Wednesday, February 28, 2024

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Graham, NC 27253
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Primary set for Burlington council; challengers file against mayors in Burlington, Haw River

Deadline to file is Friday at noon

The race for Burlington’s city council reached a critical mass this past week as the emergence of two new candidates put the overall number of contenders over the threshold to trigger a primary ahead of November’s general election.


Late-breaking decisions by incumbents to seek re-election: Steve Lineberry filed for Haw River town council; Dan Tichy for Village of Alamance board of aldermen; and Remonia Enoch filed for Green Level town council.  Also in Green Level, former town councilman and town administrator Michael Trollinger filed for a town council seat on Thursday.

Also, in Burlington, Mary Jensen, became the eighth candidate to file for Burlington city council.  As noted elsewhere, a primary will be held October 10 to whittle the number of candidates to the top four who will be on the ballot in November.

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Deadline for filing is tomorrow at noon.

Since last week’s edition of The Alamance News hit the streets, Brandy Whittaker, Cindy Lackey, and Robin S. Wintringham have become the latest candidates to register for the two regular seats that will be up for grabs on Burlington’s city council. Their entries into this race have brought the total number of hopeful council members to seven – more than enough to force the city to hold a first round primary on October 10.

These three registrations for Burlington’s city council come on the heels of four earlier filings from second-time candidates Charlie Beasley and Dejuana Bigelow, former Burlington councilman Celo Faucette, and current councilman Bob Ward – one of two incumbents whose seats are at stake in this fall’s election.

The other incumbent whose seat’s on the ballot – city councilmember Kathy Hykes – had told The Alamance News that she would not seek re-election shortly before candidate registration opened on July 7. Hykes’ forthcoming retirement has effectively cleared the deck for other would-be council members to throw their figurative hats into ring. It may also be worth noting that the recent flurry of filings has brought out more female candidates than any other Burlington council race in recent memory.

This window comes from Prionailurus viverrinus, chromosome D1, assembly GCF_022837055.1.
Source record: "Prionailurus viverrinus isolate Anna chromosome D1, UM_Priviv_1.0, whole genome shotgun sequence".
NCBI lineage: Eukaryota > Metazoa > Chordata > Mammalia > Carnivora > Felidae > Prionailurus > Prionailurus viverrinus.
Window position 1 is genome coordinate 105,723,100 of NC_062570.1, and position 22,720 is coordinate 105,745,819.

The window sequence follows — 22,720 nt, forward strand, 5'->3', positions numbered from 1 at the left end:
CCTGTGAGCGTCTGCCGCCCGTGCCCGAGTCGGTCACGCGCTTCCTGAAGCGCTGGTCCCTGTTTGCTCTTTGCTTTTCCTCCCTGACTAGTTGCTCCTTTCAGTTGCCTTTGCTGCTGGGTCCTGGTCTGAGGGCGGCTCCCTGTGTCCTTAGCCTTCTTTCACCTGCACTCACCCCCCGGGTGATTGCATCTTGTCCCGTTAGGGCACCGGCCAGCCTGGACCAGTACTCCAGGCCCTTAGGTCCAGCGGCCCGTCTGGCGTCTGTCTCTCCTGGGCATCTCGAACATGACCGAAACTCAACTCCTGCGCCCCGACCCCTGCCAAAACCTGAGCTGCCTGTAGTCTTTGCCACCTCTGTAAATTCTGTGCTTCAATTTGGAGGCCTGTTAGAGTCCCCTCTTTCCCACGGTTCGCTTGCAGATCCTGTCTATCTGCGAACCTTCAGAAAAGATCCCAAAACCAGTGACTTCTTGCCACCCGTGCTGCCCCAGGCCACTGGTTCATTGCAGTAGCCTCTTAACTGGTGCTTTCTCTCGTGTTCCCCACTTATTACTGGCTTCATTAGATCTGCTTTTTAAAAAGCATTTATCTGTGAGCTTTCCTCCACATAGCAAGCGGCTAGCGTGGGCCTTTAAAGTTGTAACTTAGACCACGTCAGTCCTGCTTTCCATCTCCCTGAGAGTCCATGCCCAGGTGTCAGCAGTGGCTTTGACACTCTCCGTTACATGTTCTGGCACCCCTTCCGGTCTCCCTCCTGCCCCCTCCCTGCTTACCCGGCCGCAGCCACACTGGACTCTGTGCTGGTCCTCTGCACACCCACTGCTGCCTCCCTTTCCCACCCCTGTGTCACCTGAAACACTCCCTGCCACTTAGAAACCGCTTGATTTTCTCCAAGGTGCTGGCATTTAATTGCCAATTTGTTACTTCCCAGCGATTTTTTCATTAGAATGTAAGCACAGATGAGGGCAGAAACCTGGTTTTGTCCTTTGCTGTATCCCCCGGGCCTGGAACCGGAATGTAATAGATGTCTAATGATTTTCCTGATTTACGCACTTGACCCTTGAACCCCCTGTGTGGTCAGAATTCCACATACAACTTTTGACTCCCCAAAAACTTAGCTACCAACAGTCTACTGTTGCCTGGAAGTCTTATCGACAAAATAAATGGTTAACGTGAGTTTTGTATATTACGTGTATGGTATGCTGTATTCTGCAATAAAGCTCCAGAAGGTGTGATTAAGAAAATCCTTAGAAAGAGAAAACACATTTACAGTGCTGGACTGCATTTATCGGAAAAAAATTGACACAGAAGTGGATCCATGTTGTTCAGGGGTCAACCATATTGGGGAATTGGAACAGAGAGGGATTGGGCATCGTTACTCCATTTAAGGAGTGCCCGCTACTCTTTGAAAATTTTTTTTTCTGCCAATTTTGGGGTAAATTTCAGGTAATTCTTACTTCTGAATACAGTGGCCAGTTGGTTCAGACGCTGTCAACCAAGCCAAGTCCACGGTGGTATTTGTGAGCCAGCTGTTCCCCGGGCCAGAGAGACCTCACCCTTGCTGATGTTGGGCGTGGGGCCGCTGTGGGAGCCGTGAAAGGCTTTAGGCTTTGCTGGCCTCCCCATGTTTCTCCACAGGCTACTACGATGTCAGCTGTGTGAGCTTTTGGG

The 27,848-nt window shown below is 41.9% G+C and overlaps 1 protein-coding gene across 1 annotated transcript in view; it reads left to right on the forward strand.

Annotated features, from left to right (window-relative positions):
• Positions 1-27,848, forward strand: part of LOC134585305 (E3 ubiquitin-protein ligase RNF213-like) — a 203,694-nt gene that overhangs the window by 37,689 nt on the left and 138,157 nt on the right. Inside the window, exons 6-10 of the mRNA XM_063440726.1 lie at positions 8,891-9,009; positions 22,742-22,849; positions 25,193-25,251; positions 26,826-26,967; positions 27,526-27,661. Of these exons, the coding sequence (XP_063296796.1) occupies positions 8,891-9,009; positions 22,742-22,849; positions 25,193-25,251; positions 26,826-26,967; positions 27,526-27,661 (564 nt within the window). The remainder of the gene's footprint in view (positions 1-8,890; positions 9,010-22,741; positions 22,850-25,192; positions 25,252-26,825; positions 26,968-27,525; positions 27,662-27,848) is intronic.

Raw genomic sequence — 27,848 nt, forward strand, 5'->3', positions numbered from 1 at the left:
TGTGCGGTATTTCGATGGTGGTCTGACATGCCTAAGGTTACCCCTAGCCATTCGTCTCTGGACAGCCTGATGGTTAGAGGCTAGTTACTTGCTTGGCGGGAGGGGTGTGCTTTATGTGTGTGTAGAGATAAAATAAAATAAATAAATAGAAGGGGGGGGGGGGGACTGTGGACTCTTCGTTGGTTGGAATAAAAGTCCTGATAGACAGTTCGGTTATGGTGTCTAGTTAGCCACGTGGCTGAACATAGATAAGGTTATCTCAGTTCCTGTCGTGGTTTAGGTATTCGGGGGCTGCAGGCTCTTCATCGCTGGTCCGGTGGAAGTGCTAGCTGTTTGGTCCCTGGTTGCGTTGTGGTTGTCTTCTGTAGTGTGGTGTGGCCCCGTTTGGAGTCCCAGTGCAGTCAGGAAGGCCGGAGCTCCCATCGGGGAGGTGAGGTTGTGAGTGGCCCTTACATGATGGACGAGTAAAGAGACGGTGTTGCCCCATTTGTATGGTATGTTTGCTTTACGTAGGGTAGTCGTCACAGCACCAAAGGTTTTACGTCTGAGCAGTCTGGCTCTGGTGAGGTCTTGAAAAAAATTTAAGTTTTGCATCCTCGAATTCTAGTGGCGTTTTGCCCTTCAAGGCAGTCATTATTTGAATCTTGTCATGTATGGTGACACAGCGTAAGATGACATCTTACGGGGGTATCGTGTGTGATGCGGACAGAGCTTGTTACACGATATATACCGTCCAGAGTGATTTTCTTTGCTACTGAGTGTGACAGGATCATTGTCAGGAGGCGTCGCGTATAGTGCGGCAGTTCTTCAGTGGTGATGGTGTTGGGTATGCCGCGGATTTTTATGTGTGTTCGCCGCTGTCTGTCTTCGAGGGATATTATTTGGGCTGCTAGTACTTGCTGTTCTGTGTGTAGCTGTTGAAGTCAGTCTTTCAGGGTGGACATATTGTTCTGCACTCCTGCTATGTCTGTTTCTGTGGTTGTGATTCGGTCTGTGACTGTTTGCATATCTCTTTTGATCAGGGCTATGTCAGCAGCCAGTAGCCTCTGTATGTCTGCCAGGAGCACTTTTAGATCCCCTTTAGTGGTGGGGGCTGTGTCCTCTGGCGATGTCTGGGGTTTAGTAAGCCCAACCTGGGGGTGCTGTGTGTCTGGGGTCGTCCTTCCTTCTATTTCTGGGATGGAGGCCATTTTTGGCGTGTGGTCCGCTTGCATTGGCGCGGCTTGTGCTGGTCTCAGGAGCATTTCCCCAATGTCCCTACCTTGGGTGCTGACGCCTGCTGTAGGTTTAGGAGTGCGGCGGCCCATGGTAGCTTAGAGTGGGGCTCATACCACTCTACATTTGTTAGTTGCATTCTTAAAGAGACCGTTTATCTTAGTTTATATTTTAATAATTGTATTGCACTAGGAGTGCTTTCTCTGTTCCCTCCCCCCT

Under Burlington’s city charter, the city must hold a first round primary to pare down the field of candidates for a municipal office if the number of contenders is more than twice the number of available seats in a particular race. With two regular council seats on the ballot this fall, there was room for a maximum of four candidates in November’s general election – a quota that was exceeded on Thursday when Whittaker became the fifth would-be council member to sign up with the local elections office.

At this point, the race for Burlington’s mayor has yet to cross the threshold for this post to appear in the primary. Even so, on Wednesday, Beth Kennett registered to challenge the city’s incumbent mayor Jim Butler, who signed up to defend his position on the first day of the filing period.

The city of Burlington is the only municipality in Alamance County whose charter contains a provision for a candidate-culling primary before the general election on November 7. Yet, a number of the county’s other cities and towns have also witnessed a fair amount of interest in the positions that will be in the balance this fall.

Much ado in Gibsonville
One municipality that has recently seen an uptick in candidate registrations is the town of Gibsonville, which has four posts up for grabs on its board of aldermen along with the position of mayor.